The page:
If there’s not technically more key travel on the new MacBook Pro’s keyboard, it certainly feels like there is. The keyboard on the 12-inch machine feels like you immediately bottom out with each key press, whereas the MacBook Pro’s keyboard feels more like a mix of the Magic Keyboard and the 12-inch MacBook keyboard.
If there’s any additional key travel on the new MacBook Pro when compared to the 12-inch MacBook, it’s minimal. The difference is that the keys sit higher, which means that they don’t sit nearly as flush to the machine’s chassis. This, coupled with the improved response of the keys, makes touch typing noticeably better.
That’s not to say that the keyboard won’t take some getting used to for those who are completely new to the butterfly key switches, but I think most people will enjoy typing on the MacBook Pro once they’ve gotten used to it.
The new 13-inch MacBook Pro features a considerably larger trackpad when compared to the previous iteration of the machine. As it’s been for several years now, the trackpad on the MacBook Pro is Force Touch-enabled, which means it’s no longer a mechanical button that clicks, but it’s a force sensitive area that utilizes haptics and sound to simulate clicks.
If you’re coming from a MacBook that already featured Force Touch, then, outside of the more generous surface area, you’ll know exactly what to expect here. However, if it’s been a while since you’ve upgraded your MacBook, and you’re coming from a mechanical trackpad, it may take some time to get used to the new feel.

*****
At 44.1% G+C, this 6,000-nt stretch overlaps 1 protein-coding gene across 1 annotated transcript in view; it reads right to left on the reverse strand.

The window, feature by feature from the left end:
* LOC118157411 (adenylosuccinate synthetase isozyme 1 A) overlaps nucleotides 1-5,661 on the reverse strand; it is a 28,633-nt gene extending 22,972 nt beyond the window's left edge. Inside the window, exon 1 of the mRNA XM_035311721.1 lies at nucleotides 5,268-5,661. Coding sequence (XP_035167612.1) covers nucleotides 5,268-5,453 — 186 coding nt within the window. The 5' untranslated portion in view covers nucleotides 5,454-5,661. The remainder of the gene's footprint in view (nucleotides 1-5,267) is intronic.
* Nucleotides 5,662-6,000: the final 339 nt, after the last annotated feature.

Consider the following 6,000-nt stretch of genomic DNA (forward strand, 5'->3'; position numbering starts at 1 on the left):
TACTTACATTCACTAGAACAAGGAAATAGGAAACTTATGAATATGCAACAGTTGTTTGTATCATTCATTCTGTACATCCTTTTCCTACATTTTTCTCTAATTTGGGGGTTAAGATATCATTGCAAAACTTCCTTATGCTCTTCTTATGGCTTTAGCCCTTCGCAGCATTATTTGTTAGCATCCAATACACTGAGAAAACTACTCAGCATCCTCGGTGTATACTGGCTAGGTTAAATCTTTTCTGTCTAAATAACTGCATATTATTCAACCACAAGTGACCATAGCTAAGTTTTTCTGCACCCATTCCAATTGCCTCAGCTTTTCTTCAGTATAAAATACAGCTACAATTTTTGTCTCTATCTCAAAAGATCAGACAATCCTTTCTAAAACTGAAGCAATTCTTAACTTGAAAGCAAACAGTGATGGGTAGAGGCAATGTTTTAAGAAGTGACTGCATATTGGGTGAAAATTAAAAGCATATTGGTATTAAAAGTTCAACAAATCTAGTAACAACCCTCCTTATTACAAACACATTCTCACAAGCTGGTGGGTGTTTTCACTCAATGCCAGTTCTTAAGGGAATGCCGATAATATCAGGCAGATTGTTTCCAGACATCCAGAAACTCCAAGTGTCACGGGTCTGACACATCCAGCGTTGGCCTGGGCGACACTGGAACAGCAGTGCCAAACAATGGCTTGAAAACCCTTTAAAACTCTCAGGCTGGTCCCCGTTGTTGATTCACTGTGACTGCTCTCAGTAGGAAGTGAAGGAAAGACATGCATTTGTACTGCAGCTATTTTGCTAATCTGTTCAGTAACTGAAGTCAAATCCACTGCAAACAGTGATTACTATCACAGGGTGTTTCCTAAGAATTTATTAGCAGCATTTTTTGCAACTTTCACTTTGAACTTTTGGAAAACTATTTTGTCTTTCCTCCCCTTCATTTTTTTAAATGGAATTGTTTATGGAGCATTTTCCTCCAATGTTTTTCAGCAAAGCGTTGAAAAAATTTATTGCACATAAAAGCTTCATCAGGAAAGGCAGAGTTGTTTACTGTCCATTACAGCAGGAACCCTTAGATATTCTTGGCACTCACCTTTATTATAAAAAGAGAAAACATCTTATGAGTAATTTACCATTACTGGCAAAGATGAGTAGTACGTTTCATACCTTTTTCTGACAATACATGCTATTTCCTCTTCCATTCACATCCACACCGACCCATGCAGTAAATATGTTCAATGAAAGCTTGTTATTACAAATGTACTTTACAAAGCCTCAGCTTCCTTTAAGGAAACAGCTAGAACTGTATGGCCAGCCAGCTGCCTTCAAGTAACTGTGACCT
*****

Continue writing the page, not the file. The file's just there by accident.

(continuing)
The wonderful thing about the Force Touch trackpad is that it allows you to click anywhere on its surface to register clicks. Since the entire surface is pressure sensitive, clicks will feel the same no matter where you press.
Unlike previous MacBooks with Force Touch trackpads, you can no longer disable the audible click via macOS’ System Preferences. I’m used to keeping my 12-inch MacBook’s trackpad click sound disabled, so I must admit that such a decision is perplexing.
One last tidbit that is worth mentioning has to do with the trackpad’s three-finger drag gesture. This gesture, which is now relegated to macOS’ accessibility preferences, doesn’t seem to work reliably on my machine. It seems like a software issue, but I can’t say for sure. Here’s hoping that a macOS update is pushed to address this problem if it turns out to be more than just a one-off with my machine.
One of the biggest changes to the new MacBook Pro has to do speaker output. The new speakers provide a noticeable increase in volume, dynamic range, and bass.
Apple says its speakers are connected directly to system power, which enables more peak power when required.
These aren’t just bullet points that sound good on paper, as you’ll hear a marked difference in sound quality over the previous generation MacBook Pro. The MacBook’s speakers will never replace headphones or dedicated speakers, but If you’re someone involved in creative audio editing, or if you use your MacBook Pro to regularly consume media, then you’ll appreciate the stark improvement in speaker quality.
All new MacBooks ship with macOS Sierra preinstalled. Headlined by the ability to use Siri for the first time on a Mac, macOS Sierra adds many new features to the table. Be sure to read and watch our full macOS Sierra video walkthrough for more details on this release.